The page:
Kamotho was among the casualties and went on to lose his Kangema parliamentary seat to John Michuki in snap elections held later that year. From a Cabinet position as Minister for Higher Education flying the ministerial Kenyan flag on his car, Kamotho became a pariah in society along with other ‘Njonjo men’. They were shunned in the streets and in social places. No one wanted to associate with such people for fear of being expelled from the only legal political party in the country at the time.
Kamotho took this new state of affairs in his stride. With his financial stability threatened, he began selling groceries from a kiosk on the ground floor of Finance House along Koinange Street in Nairobi. At his side in the kiosk was his wife Eunice. Kamotho used to call friendly journalists to the kiosk to draft handwritten press statements for him. They were usually ignored by the media, but he never gave up.
But Kamotho’s work should not be overshadowed by the politics of Moi’s KANU.
When he was appointed Minister for Higher Education, he hit the ground running. For instance, he vowed to clamp down on the frequent university closures that had characterised the previous regime under President Jomo Kenyatta. Riots were frequent, especially every year on 2 March, to commemorate the murder of former Nyandarua North MP Josiah Mwangi ‘JM’ Kariuki whose body was discovered in the Ngong Hills by a Maasai herdsboy in 1975.
University of Nairobi (UoN) students would habitually go on the rampage, stoning cars along Uhuru Highway and University Way. They would also stone and loot shops. Kamotho would rush to the UoN and Kenyatta University College to address students whenever there was trouble. The irony was that under his watch, he was to preside over the longest university closure lasting over a year after the 1982 attempted coup by renegade Kenya Air Force soldiers.
However, Kamotho’s most outstanding chapter in the Ministry of Higher Education came on 21 January 1981, when Moi appointed the Collin Mackay Commission to evaluate the viability of a second public university and give detailed plans and recommendations. As minister in charge, Kamotho’s role was to oversee the commission’s work and ensure the report was handed to Moi on time. The 18-member commission was mostly comprised of university professors and education technocrats. Devoid of government bureaucracy, it was thus able to move with speed and completed its work barely 18 months after it was constituted.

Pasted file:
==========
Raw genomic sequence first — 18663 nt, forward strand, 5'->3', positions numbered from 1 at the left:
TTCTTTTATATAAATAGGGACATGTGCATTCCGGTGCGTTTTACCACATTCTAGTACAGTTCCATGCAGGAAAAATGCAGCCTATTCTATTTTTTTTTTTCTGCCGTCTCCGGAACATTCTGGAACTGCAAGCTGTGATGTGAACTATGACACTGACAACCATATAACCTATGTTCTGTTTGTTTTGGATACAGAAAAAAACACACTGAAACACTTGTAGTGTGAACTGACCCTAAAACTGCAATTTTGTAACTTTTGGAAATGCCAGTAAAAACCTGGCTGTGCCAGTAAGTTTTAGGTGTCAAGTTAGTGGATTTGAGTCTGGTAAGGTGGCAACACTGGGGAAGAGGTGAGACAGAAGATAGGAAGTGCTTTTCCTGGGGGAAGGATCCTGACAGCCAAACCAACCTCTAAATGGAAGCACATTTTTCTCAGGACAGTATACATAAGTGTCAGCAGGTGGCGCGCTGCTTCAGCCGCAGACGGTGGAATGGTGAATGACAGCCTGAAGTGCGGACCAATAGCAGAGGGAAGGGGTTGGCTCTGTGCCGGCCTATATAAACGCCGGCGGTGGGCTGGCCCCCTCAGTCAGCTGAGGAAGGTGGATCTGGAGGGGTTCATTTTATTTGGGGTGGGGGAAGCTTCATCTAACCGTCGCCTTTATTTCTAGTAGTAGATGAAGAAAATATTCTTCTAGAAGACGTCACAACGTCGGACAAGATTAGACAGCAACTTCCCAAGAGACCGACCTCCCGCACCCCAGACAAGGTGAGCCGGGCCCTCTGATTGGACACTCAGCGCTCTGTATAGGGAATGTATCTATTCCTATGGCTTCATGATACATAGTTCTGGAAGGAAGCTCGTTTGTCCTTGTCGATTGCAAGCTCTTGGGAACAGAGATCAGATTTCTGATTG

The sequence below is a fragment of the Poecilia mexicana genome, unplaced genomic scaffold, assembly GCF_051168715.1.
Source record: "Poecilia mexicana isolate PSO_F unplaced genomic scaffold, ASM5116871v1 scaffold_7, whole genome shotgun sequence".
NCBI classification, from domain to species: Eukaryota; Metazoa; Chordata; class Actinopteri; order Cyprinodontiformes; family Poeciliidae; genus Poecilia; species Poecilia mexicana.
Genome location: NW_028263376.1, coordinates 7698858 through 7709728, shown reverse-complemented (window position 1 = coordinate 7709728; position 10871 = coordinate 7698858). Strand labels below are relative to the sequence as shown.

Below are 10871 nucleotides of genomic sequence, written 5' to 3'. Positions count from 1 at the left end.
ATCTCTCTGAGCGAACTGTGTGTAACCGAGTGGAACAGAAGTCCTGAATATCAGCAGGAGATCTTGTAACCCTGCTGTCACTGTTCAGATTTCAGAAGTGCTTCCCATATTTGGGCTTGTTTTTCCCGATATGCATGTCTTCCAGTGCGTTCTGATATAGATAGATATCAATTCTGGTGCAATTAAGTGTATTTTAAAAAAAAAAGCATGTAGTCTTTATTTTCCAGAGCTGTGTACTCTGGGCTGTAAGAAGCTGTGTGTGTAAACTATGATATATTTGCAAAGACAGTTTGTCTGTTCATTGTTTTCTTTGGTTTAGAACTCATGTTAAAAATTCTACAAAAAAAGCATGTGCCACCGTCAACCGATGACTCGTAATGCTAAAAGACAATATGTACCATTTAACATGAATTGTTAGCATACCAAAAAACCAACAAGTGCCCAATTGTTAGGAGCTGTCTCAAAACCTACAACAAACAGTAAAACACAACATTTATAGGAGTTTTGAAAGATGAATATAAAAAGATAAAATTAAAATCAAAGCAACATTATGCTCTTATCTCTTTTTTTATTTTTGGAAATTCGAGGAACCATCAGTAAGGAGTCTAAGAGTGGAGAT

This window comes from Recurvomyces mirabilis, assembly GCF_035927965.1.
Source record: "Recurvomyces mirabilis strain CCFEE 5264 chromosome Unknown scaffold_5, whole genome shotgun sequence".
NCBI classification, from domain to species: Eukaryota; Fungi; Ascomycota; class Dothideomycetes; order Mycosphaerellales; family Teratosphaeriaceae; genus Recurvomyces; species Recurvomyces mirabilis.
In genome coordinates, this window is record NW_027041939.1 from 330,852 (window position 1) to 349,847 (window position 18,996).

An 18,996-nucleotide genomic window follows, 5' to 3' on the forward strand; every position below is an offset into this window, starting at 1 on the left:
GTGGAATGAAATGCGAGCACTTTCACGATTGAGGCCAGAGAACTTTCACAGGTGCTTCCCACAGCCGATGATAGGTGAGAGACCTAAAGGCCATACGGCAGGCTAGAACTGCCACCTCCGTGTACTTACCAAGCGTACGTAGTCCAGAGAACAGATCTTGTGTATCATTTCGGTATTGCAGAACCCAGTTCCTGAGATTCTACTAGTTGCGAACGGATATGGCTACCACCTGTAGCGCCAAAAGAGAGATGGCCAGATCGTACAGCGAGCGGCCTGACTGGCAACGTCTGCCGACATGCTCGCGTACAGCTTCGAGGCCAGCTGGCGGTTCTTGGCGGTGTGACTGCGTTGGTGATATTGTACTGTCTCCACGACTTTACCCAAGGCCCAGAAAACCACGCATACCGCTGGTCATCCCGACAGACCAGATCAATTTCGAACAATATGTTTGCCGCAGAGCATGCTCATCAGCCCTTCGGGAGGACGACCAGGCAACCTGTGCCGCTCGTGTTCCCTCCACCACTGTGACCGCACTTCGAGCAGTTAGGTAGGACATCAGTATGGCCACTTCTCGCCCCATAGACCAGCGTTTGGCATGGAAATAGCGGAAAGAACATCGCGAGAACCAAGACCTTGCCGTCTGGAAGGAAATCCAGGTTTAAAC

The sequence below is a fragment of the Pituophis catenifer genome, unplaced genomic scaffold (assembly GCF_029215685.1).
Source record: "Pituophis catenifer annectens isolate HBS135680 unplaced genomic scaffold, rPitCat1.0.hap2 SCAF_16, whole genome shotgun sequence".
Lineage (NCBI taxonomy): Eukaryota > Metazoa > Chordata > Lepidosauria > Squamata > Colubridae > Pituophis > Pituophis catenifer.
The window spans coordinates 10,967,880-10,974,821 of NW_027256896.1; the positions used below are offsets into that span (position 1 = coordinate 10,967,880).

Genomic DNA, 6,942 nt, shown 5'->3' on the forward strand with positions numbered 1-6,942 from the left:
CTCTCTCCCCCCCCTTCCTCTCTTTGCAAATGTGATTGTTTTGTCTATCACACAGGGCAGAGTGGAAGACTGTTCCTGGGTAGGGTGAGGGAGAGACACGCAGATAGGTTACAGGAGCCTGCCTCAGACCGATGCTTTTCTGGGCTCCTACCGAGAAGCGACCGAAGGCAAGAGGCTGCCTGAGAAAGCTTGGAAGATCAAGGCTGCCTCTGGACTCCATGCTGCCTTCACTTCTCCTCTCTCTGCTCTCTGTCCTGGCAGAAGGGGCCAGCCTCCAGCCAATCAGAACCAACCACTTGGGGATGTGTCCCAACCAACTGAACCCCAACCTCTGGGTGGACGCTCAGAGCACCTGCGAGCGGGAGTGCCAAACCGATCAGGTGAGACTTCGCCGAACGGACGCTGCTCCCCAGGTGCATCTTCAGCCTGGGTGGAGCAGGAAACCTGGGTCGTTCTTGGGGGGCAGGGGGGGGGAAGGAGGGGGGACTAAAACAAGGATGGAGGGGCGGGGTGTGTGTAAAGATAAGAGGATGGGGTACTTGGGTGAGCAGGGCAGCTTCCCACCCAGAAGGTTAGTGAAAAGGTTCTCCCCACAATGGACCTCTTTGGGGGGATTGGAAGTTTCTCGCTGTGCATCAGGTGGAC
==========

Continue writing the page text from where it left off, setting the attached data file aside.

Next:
Under Kamotho’s watch, the Mackay team recommended the establishment of a second public university and thus Moi University in Eldoret District was born. Professor Douglas Odhiambo, Mackay’s Vice Chairman, was appointed the university’s founding Vice Chancellor initially operating from Development House in Nairobi as construction went on in Eldoret. Also under Kamotho, groundwork for the 8-4-4 education system, the second Mackay recommendation, was put in place for implementation without a hitch.
After his fall from grace, Kamotho had to find a way to return to mainstream Moi politics. One day in 1987, the President made a trip to Nyandarua District and Kamotho appeared out of nowhere and managed to catch the eye of the President. That day marked Kamotho’s political resurrection.
In the KANU-era jargon of the time, Kamotho became ‘Nyayo damu’ and went all over Central Province preaching the party gospel and praising Moi’s leadership. Kangema Constituency was split into two, hemming him into Mathioya, which he won at the polls, while leaving Kangema for Michuki. He was appointed Assistant Minister for Transport and Communication and never looked back.
But to Kamotho’s credit, he had studied Moi the politician and come to know what the President liked. He did not want to go back to selling groceries in a kiosk
In a subsequent Cabinet reshuffle, he was elevated to Minister for Transport and Communication. His high moment in KANU came with the death of Moses Mudavadi in February 1989. Mudavadi had been flown home from a hospital in Europe the previous year to be installed as the KANU Secretary General.
Kamotho ended up getting the powerful post in what was seen as KANU’s political re-arrangement sharing out the party’s top posts to regions: Moi as President, Saitoti (Rift Valley) as his VP, Peter Oloo Aringo (Nyanza) as Chairman, Japhet Lijoodi (Western) as Treasurer and Kalonzo Musyoka (Eastern) as Organising Secretary. Kamotho was from Central.
Kamotho’s ascendance to the pinnacle of power in both the party and in the Cabinet marked the turning point of his fortunes; he became the KANU cockerel that crowed every hour, becoming the darling of party diehards and an irritant to the anti-Moi populace. He would soon pay the price as he was to lose his parliamentary seat with the re-introduction of multiparty elections in 1992, prompting his acerbic remark: “Even a dog would have won on a FORD-Asili ticket” in Central Province.